Heh, great comment left here ripping on the Twilight series:
Vampires are not emo high school kids. Vampires are not angsty romance-novel cover models in poufy shirts. Vampires are not hunky guys who just happen to nibble your neck now and then.
Let me be clear: Vampires are walking corpses who feed on the living. When you watch Night of the Living Dead or any other “zombie” movie, you’re really watching vampires. Those dudes are vampires but we call them zombies because George Romero is a fucking illiterate.
Now and then you get a super-genius vampire who studied sorcery at the Devil’s school in Transylvania (it’s like Hogwarts, except that one out of every ten students gets dragged off to Hell instead of graduating — so long, Ron!) and by sheer superhuman force of will has retained his intelligence and cunning even in death. That’s how you get Dracula. He’s scary because he’s a shambling undead bloodsucker who isn’t a mindless killing machine. Oh, and Dracula didn’t spend his time wearing a God-damned white tie and tails. He dressed in regular clothes because he wanted to blend in, not look like some drunk in a vampire costume.
The whole idea of a “good” or sympathetic vampire is asinine. It’s like writing fiction about a nice SS officer or a sympathetic psychopath. If vampires were good, they’d go ahead and fucking die already, because their very existence is a sin against God and nature. They are cursed walking corpses who fucking kill people. That’s why we call them monsters.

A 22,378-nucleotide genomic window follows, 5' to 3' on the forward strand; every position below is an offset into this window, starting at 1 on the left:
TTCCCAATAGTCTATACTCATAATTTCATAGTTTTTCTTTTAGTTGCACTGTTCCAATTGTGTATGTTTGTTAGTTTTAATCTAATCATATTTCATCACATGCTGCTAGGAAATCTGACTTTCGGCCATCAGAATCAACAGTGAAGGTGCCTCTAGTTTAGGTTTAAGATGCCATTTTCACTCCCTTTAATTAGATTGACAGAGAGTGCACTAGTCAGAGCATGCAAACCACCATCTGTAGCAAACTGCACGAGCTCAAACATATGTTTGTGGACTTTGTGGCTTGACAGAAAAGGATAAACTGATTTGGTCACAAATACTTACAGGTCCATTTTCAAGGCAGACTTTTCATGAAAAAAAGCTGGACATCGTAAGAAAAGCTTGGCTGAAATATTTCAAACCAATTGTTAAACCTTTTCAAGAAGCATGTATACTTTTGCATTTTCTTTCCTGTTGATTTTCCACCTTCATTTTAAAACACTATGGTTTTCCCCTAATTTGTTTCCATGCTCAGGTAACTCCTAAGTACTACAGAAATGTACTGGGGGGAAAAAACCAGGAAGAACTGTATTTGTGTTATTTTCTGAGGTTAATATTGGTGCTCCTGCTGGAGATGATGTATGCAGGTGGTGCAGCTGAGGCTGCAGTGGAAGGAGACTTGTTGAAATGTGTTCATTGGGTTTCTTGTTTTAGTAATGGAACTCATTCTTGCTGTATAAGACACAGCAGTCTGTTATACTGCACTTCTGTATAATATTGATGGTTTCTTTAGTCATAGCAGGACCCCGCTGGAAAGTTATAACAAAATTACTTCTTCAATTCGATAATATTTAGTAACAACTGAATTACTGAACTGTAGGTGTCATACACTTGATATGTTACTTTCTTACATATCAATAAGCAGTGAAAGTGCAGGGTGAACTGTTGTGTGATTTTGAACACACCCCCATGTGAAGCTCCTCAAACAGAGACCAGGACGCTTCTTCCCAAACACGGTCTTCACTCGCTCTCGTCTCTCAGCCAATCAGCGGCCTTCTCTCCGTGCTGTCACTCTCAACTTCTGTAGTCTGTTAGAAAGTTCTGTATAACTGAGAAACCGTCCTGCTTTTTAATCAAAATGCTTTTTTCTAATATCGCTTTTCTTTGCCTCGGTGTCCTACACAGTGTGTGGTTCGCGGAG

If I ever meet Stephanie Meyers or Anne Rice I’m going to lock them in a room with a hunger-crazed animated corpse and see how long they think the blasphemous monstrosity is sexy.
Posted by: Trimegistus at February 08, 2010 10:04 PM
Dirty Harry at Liberty Film Festival’s blog LIBERTAS has details of a new war movie/documentary called Brothers at War by Jake Rademacher, sponsored by Gary Sinise and Jon Voight. Dirty Harry went to see a private screening and came away very impressed with the film:
Last night was an industry event, not a political one, with the goal of finding Brothers At War domestic distribution. After the standing ovation it received, there’s hope, but I’m not holding my breath. This is a not a look at the United States military anti-war Hollywood will be eager to rally around. Though it’s a warts-and-all documentary, when it’s over you can’t help but admire these professional, fiercely intelligent warriors who believe in their mission.
What makes the film so effective is its honesty. Unlike these anti-war documentaries and narratives where you feel manipulated by the narrow context of what the filmmaker is choosing to show you, Brothers at War feels fully fleshed out. There are plenty of horrific moments to bolster the anti-war argument and many hopeful moments to arm the other side, but what rises from all of this are those magnificent men and women who serve their country by leaving their loved ones behind to run towards danger.
The anti-troop propagandist would choose only to show our guys cussing, annoyed with slow-moving Iraqi soldiers, and strutting their machismo. The pro-troop propagandist would choose only to show the brave, heroic, and vulnerable moments. Rademacher shows it all, and when the smoke clears heroes emerge.
You can go to the official site and watch a 7-minute trailer.